According to Emily Prior, Executive Director of the Center for Positive Sexuality, rape and abduction fantasies are fairly common in heterosexual women.
Prior told me, “Several studies, some even dating back to the early 1970s, suggest that at least 50% of women have fantasies about being overpowered in a variety of ways. Participant reports change depending on the language used – rape, force, domination/submission, etc – but it still comes down to the same idea.”
But just because something is commonplace doesn’t mean it’s healthy or good. Is fantasizing and/or actualizing these sorts of scenarios via consensual role-play somehow “dangerous”?
“There’s a lot of support around the idea that fantasizing about things can be quite healthy,” Prior said. “Not only does this allow us some creative expression, but it may also help keep us from actually doing harm to ourselves or others.”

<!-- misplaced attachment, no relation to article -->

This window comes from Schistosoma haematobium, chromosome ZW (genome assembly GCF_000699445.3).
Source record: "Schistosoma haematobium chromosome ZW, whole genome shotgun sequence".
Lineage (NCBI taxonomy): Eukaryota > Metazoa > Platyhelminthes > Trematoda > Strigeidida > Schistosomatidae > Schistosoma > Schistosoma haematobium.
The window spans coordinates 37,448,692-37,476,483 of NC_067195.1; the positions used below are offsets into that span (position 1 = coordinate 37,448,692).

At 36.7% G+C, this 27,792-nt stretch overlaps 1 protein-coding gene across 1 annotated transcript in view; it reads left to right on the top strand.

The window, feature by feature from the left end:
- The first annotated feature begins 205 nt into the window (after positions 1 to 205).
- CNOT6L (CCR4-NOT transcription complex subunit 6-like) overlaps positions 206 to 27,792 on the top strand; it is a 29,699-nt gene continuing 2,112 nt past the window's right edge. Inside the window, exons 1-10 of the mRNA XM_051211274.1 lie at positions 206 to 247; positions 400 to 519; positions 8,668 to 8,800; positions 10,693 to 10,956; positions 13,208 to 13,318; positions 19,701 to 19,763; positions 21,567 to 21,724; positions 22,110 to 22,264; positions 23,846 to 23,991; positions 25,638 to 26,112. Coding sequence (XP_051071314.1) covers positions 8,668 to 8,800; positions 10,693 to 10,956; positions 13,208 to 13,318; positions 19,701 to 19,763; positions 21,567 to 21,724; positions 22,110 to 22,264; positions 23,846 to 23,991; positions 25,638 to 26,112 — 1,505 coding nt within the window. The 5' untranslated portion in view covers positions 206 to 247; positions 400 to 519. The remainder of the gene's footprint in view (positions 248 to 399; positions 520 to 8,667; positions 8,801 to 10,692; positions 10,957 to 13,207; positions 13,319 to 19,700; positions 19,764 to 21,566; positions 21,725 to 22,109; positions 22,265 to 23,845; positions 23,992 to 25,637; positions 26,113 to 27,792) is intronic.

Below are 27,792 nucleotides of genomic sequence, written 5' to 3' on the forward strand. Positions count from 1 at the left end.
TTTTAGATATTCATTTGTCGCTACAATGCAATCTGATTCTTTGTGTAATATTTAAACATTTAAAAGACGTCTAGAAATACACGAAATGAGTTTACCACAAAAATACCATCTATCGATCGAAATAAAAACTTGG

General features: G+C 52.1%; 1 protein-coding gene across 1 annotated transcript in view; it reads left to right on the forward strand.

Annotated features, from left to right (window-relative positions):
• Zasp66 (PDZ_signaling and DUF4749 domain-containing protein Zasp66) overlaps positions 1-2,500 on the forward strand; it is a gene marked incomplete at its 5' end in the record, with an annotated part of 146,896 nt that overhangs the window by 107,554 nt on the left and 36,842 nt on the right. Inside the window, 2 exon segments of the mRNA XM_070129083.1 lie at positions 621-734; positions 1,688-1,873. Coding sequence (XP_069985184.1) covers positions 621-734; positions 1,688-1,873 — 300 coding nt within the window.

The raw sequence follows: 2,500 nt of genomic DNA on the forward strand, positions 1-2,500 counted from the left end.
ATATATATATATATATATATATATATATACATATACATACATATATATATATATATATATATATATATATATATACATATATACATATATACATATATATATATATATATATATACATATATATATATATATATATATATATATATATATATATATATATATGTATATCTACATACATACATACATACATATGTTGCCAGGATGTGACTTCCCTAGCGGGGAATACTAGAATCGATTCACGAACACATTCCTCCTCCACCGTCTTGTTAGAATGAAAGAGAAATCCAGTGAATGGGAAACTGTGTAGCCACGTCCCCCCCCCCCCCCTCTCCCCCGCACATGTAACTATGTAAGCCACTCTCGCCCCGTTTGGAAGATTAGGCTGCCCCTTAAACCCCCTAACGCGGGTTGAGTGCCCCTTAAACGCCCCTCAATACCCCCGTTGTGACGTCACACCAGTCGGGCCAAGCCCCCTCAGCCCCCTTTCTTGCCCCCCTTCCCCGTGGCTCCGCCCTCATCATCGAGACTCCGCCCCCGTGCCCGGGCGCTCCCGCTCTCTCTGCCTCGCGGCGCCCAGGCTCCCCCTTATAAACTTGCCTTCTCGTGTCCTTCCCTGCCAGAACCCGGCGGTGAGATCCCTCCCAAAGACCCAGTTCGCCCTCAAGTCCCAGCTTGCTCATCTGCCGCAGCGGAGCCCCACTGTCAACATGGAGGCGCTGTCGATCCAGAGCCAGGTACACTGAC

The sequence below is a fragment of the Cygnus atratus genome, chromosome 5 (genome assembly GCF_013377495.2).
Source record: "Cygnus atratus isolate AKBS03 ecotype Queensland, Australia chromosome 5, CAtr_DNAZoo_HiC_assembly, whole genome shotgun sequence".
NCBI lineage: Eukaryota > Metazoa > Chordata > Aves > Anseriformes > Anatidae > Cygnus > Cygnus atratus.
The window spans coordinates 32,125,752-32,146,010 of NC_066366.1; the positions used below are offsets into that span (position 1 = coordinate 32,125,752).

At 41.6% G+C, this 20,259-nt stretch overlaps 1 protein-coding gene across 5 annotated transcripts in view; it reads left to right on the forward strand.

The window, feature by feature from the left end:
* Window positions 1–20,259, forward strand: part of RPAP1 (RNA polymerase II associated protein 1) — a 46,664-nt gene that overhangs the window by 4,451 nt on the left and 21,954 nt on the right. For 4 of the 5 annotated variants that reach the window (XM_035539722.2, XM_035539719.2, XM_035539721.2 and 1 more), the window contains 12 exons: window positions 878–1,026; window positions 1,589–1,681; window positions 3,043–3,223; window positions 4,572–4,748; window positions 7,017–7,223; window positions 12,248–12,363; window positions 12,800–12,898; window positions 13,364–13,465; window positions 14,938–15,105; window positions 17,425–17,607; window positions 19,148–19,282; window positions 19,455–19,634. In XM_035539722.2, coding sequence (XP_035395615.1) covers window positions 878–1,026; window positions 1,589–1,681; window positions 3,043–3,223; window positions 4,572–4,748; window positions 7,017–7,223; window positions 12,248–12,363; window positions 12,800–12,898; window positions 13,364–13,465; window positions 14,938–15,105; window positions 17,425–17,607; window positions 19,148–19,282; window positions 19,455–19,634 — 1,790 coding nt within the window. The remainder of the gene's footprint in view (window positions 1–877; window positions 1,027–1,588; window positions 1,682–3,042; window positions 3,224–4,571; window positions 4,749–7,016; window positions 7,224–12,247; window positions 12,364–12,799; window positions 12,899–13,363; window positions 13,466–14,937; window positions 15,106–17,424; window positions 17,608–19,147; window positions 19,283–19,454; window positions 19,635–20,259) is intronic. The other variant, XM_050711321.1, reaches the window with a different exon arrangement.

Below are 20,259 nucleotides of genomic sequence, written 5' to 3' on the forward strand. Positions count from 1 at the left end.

But bringing any fantasy to life may have potential dangers – though when talking about rape and abduction scenarios, not in the way one might expect. Most of the “dangers” related to actualizing these types of sexual fantasies come from violating social norms related to conventional and acceptable sexual expression.
“Especially when we talk about sexual fantasy, what we fear most is rejection and ridicule – ‘What if my partner thinks I’m weird or sick for having this fantasy?’” Prior posited. “People think acting out these fantasies is bad because that’s what society says. There is a lot of rhetoric about not giving into your desires, especially in relation to sex, because somehow this will start you down that ‘slippery slope’ of deviance. There’s really no evidence to support this.”